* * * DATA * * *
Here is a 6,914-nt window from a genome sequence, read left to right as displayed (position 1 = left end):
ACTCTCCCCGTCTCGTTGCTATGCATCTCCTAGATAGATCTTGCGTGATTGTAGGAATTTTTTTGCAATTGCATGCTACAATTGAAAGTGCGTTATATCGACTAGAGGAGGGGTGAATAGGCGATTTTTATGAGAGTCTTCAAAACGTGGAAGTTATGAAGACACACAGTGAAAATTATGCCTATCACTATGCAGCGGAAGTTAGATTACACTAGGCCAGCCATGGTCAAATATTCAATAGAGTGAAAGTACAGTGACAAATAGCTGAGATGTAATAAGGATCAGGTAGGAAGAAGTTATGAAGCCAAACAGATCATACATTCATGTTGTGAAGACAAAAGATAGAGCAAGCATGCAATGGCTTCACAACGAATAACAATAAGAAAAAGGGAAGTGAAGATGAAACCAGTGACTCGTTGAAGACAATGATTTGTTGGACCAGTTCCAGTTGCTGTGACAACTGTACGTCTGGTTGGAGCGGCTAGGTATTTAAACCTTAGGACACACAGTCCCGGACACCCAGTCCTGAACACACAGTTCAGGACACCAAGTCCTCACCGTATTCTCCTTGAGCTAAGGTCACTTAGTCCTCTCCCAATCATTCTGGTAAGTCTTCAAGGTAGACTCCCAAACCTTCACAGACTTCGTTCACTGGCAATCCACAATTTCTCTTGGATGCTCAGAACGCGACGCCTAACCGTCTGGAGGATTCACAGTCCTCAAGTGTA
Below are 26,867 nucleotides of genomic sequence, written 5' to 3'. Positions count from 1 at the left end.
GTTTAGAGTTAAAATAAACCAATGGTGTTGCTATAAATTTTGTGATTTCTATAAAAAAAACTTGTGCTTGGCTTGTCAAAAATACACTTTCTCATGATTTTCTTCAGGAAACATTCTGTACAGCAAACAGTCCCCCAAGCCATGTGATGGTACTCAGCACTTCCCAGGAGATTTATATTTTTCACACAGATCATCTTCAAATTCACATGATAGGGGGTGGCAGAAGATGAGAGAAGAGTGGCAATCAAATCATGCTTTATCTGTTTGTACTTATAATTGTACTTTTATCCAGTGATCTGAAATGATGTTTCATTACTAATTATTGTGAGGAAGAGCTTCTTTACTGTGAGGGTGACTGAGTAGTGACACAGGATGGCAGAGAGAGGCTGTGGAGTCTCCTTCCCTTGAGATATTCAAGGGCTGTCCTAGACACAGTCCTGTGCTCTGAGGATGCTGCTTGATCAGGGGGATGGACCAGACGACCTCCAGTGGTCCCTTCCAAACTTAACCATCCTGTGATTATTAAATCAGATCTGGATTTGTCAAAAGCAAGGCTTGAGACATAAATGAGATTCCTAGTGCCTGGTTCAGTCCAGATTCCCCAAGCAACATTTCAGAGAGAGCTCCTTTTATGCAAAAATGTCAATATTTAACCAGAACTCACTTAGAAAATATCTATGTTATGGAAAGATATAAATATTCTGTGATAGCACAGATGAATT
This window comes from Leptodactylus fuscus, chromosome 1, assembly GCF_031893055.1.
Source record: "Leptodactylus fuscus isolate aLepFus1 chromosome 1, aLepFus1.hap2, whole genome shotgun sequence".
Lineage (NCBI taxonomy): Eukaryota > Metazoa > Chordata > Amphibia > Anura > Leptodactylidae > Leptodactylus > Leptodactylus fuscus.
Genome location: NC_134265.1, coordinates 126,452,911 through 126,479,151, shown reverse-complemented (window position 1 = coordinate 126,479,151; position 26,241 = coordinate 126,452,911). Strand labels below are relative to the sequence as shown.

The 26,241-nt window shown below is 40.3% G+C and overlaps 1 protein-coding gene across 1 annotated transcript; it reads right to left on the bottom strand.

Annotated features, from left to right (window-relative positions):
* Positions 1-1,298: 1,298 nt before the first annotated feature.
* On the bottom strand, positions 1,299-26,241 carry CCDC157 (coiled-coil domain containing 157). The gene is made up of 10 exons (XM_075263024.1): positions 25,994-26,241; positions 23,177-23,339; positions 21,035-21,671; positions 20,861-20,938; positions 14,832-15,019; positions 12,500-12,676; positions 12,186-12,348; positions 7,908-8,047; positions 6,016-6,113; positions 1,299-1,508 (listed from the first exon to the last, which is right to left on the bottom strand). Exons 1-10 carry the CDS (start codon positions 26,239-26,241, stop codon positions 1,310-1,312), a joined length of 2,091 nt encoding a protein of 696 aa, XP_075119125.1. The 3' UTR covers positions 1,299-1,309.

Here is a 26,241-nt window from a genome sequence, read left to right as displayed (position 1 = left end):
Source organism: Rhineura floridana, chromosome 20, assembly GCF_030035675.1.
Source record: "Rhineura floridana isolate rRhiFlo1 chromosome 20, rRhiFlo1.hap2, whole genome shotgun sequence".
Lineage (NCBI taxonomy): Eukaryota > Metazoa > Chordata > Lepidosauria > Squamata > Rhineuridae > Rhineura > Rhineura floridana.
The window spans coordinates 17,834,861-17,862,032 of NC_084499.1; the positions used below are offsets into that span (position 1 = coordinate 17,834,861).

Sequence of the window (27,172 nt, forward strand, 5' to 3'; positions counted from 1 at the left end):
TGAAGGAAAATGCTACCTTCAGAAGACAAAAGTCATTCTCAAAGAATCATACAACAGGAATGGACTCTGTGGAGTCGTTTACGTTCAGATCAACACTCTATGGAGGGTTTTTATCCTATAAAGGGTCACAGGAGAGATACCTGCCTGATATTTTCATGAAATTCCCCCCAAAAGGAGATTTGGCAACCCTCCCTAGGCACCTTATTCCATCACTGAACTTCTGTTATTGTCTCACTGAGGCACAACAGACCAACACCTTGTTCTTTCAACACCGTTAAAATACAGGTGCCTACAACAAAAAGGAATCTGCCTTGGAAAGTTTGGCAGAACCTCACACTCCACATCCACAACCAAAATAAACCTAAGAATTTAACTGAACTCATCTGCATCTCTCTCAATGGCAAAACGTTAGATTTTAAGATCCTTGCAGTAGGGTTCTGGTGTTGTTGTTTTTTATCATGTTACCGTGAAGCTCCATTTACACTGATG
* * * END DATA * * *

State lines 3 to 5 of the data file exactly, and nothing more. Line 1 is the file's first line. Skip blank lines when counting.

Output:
Below are 26,867 nucleotides of genomic sequence, written 5' to 3'. Positions count from 1 at the left end.
GTTTAGAGTTAAAATAAACCAATGGTGTTGCTATAAATTTTGTGATTTCTATAAAAAAAACTTGTGCTTGGCTTGTCAAAAATACACTTTCTCATGATTTTCTTCAGGAAACATTCTGTACAGCAAACAGTCCCCCAAGCCATGTGATGGTACTCAGCACTTCCCAGGAGATTTATATTTTTCACACAGATCATCTTCAAATTCACATGATAGGGGGTGGCAGAAGATGAGAGAAGAGTGGCAATCAAATCATGCTTTATCTGTTTGTACTTATAATTGTACTTTTATCCAGTGATCTGAAATGATGTTTCATTACTAATTATTGTGAGGAAGAGCTTCTTTACTGTGAGGGTGACTGAGTAGTGACACAGGATGGCAGAGAGAGGCTGTGGAGTCTCCTTCCCTTGAGATATTCAAGGGCTGTCCTAGACACAGTCCTGTGCTCTGAGGATGCTGCTTGATCAGGGGGATGGACCAGACGACCTCCAGTGGTCCCTTCCAAACTTAACCATCCTGTGATTATTAAATCAGATCTGGATTTGTCAAAAGCAAGGCTTGAGACATAAATGAGATTCCTAGTGCCTGGTTCAGTCCAGATTCCCCAAGCAACATTTCAGAGAGAGCTCCTTTTATGCAAAAATGTCAATATTTAACCAGAACTCACTTAGAAAATATCTATGTTATGGAAAGATATAAATATTCTGTGATAGCACAGATGAATT
This window comes from Leptodactylus fuscus, chromosome 1, assembly GCF_031893055.1.